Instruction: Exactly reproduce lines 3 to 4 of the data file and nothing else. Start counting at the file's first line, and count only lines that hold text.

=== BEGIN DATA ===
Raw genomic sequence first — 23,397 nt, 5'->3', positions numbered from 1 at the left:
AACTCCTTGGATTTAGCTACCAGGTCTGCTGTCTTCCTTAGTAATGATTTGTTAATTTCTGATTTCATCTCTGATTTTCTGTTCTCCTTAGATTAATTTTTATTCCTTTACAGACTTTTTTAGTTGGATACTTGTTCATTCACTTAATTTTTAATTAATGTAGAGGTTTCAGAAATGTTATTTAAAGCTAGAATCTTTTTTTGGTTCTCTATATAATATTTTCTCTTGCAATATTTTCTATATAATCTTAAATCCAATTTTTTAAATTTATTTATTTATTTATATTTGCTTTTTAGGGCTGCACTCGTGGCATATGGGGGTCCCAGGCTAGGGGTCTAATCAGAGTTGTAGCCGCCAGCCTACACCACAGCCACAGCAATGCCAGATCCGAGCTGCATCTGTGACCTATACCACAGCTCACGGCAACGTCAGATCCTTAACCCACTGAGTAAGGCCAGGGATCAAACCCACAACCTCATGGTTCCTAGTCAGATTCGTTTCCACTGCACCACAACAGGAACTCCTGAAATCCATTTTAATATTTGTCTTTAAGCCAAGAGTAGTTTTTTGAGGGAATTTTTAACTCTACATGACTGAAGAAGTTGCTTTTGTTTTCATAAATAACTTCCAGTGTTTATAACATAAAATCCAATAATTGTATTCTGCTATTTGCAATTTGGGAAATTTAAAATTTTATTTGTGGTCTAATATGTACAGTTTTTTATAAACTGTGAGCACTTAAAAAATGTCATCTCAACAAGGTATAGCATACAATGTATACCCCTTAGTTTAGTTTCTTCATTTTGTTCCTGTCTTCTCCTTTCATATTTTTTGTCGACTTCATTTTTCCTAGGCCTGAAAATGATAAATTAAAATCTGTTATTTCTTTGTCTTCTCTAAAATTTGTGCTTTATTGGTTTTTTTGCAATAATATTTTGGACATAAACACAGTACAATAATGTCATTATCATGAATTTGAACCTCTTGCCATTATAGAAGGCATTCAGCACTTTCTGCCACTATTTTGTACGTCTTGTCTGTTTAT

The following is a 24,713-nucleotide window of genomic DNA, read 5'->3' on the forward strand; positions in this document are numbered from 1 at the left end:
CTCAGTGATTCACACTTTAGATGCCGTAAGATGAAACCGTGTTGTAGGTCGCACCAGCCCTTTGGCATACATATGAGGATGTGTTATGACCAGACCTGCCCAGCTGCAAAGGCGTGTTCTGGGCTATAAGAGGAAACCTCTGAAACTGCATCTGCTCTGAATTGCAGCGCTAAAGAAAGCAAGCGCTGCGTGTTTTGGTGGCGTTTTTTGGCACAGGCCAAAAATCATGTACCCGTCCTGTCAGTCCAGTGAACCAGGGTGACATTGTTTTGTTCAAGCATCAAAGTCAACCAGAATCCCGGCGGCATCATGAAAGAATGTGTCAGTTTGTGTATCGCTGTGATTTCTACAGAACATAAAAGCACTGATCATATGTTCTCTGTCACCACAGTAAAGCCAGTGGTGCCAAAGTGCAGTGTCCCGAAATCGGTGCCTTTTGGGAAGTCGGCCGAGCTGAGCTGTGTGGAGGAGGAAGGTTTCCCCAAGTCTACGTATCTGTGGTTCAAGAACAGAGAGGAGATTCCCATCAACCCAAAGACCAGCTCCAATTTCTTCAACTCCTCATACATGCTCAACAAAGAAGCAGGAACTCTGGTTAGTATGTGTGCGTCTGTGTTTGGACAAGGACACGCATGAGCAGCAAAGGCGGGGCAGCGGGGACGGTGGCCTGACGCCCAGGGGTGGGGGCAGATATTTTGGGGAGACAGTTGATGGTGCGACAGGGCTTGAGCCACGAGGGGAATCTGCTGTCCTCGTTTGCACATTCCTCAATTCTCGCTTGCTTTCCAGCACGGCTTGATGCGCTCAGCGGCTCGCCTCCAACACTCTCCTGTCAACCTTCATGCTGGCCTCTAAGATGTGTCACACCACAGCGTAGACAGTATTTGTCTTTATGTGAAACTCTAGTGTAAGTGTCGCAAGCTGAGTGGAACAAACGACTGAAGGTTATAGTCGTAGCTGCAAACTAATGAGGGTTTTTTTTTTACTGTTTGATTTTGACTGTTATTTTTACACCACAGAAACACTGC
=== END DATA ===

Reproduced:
The following is a 24,713-nucleotide window of genomic DNA, read 5'->3' on the forward strand; positions in this document are numbered from 1 at the left end:
CTCAGTGATTCACACTTTAGATGCCGTAAGATGAAACCGTGTTGTAGGTCGCACCAGCCCTTTGGCATACATATGAGGATGTGTTATGACCAGACCTGCCCAGCTGCAAAGGCGTGTTCTGGGCTATAAGAGGAAACCTCTGAAACTGCATCTGCTCTGAATTGCAGCGCTAAAGAAAGCAAGCGCTGCGTGTTTTGGTGGCGTTTTTTGGCACAGGCCAAAAATCATGTACCCGTCCTGTCAGTCCAGTGAACCAGGGTGACATTGTTTTGTTCAAGCATCAAAGTCAACCAGAATCCCGGCGGCATCATGAAAGAATGTGTCAGTTTGTGTATCGCTGTGATTTCTACAGAACATAAAAGCACTGATCATATGTTCTCTGTCACCACAGTAAAGCCAGTGGTGCCAAAGTGCAGTGTCCCGAAATCGGTGCCTTTTGGGAAGTCGGCCGAGCTGAGCTGTGTGGAGGAGGAAGGTTTCCCCAAGTCTACGTATCTGTGGTTCAAGAACAGAGAGGAGATTCCCATCAACCCAAAGACCAGCTCCAATTTCTTCAACTCCTCATACATGCTCAACAAAGAAGCAGGAACTCTGGTTAGTATGTGTGCGTCTGTGTTTGGACAAGGACACGCATGAGCAGCAAAGGCGGGGCAGCGGGGACGGTGGCCTGACGCCCAGGGGTGGGGGCAGATATTTTGGGGAGACAGTTGATGGTGCGACAGGGCTTGAGCCACGAGGGGAATCTGCTGTCCTCGTTTGCACATTCCTCAATTCTCGCTTGCTTTCCAGCACGGCTTGATGCGCTCAGCGGCTCGCCTCCAACACTCTCCTGTCAACCTTCATGCTGGCCTCTAAGATGTGTCACACCACAGCGTAGACAGTATTTGTCTTTATGTGAAACTCTAGTGTAAGTGTCGCAAGCTGAGTGGAACAAACGACTGAAGGTTATAGTCGTAGCTGCAAACTAATGAGGGTTTTTTTTTTACTGTTTGATTTTGACTGTTATTTTTACACCACAGAAACACTGC